Iran’s new Petroleum Contract (IPC): what’s the deal?
By Alice Drury, Sam Barden for Trend
What opportunities and risks should foreign investors expect from the new Iran Petroleum Contract (IPC)?
We assess the legal framework and language of the IPC, the political risk and dispute resolution process, and importantly, when foreign investors enter Iran, will they be able to exit?
The Iranians are looking for the IPC to generate appetite for foreign investment into Iran, so what's the deal?
What is the IPC?
The IPC is a framework that lays out the basic structure -- and some details -- regarding all future petroleum contracts in Iran. As a Cabinet Resolution (which has similar status to a by-law) passed under the Petroleum Act (and a similar status to a by-law), it is by nature more open to legal and political challenge. The terms by which foreign companies will be permitted to exploit Iran's natural resources will be a politically sensitive issue in Iran for years to come, and in this framework not having not been subjected to rigorous debate in Parliament, this framework is leaves it more susceptible to controversy and, therefore, amendment. A complaint or argument could be put forward, or run, that a legally binding document of such significance falls outside the purview of the Cabinet's powers under the empowering provision. That said, at this stage there are no known challenges to the IPC.
But even if the IPC escapes controversy, it is also important to bear in mind that under Iran's Constitution, the Iranian Parliament must approve any international agreements. Presuming (as it seems to) that this includes petroleum contracts with foreign oil companies, negotiations will be sensitive to the political realities in Iran.
IPC better than buy back
There is little doubt that the new IPC framework is an improvement on the old buy back system. The IPC is a service contract, or a "risk service" contract as Iranian officials describe it. The IPC is designed to spread investment risk on a sliding scale for the foreign investor, and offer more flexibility in terms of collaboration, competitive terms, pricing and booking of reserves to the foreign investor. With the prospect of 25-year service contracts and no capital expenditure ceilings, foreign capital will be able to enter Iran soon, but will they be able to exit?
Investment Entry and Exit
There is no doubt that Iran is getting ready to welcome foreign investment back into the oil and gas sector, and the Iranian Capital markets generally. Despite the lack of apparent banking and settlement capability, Iran intends for the new IPC to drive foreign investment.
The obvious risk in Iran is the banks. There are a lot of banks and not a lot of banking. The issue of sanctions on the banking sector, specifically US treasury sanctions, will mean the flow of funds in and out of Iran via the banks will be made more difficult. This naturally represents a risk to investors, despite the fact the Iranian Capital Markets and Exchanges are highly regulated by the Securities Exchange Organisation. Like many markets, they struggle for liquidity.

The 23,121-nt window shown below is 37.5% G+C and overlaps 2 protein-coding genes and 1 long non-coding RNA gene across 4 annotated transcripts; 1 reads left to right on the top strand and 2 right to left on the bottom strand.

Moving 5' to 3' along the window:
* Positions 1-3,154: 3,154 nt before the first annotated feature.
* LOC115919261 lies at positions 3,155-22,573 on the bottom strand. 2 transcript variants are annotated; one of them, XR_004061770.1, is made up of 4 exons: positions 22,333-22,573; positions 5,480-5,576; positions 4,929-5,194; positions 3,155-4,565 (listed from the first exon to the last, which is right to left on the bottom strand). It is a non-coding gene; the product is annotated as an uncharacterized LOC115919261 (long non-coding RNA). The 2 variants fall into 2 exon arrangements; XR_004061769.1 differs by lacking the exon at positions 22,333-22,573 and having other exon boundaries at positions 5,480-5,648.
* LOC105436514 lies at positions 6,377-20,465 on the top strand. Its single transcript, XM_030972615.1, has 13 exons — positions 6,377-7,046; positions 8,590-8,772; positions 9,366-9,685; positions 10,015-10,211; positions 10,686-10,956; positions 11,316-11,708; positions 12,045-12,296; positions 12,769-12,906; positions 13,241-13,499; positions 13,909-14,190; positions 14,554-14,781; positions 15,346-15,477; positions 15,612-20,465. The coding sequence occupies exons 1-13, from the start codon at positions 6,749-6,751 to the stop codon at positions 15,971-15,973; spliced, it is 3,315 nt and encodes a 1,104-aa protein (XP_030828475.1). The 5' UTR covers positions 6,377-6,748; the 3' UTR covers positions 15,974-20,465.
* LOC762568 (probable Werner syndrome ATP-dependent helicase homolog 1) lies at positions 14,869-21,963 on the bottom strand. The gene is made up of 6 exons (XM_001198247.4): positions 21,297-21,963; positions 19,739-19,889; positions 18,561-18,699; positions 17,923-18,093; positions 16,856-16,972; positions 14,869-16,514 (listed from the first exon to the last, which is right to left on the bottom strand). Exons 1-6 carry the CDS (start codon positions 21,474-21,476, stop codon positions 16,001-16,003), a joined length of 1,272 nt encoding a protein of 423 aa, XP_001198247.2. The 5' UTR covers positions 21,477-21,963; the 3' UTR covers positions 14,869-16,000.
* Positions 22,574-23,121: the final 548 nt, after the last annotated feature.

The Iran IPC certainly provides an investment opportunity, however it does not provide an instrument for investment. How will investors participate? They will either invest into the oil and gas company partnering on the IPC, such as BP, Shell, Gazprom for example, or perhaps the Iranian Government will issue some sort of bond against the hydrocarbon sector to encourage foreign investment.
Dollars and Euros
The issue still exists that Iran will be structurally short of euros and dollars, which they will presumably have to borrow either indirectly or directly to fund infrastructure investment into their hydrocarbon sector. The IPC on its own will not achieve this.
These dollars and euros will be "borrowed" against a low oil price, effectively devaluing Iran's hydrocarbon Industry, simply because they will receive a lot less currency on sales internationally. Since the IPC does not have an instrument of investment, and as it stands foreign companies will have to rely on the government and Iranian banks to move funds. This makes an exit strategy much less clear for foreign investors, and thus greatly increases the investment risk to foreign funds.
What is missing from the IPC?
Until an authoritative copy is provided in English, we should proceed with caution in interpreting the IPC. A number of clauses, such as those relating to the form of and obligations arising from joint operating agreements and resolving disputes within the managing working group, remain ambiguous. Furthermore, defined terms are at times used inconsistently in the IPC, and clauses, which appear to relate to both oil and gas, on occasion only reference one. This lack of clarity in the details of the document when coupled with the style of legal drafting in Farsi, which tends to be more complex than in English, makes the risk of drafting a non-compliant contract higher. Foreign companies are well advised to employ reputable bilingual (preferably local) lawyers when reviewing any agreements against the IPC in its original (and authoritative) Farsi prior to signing.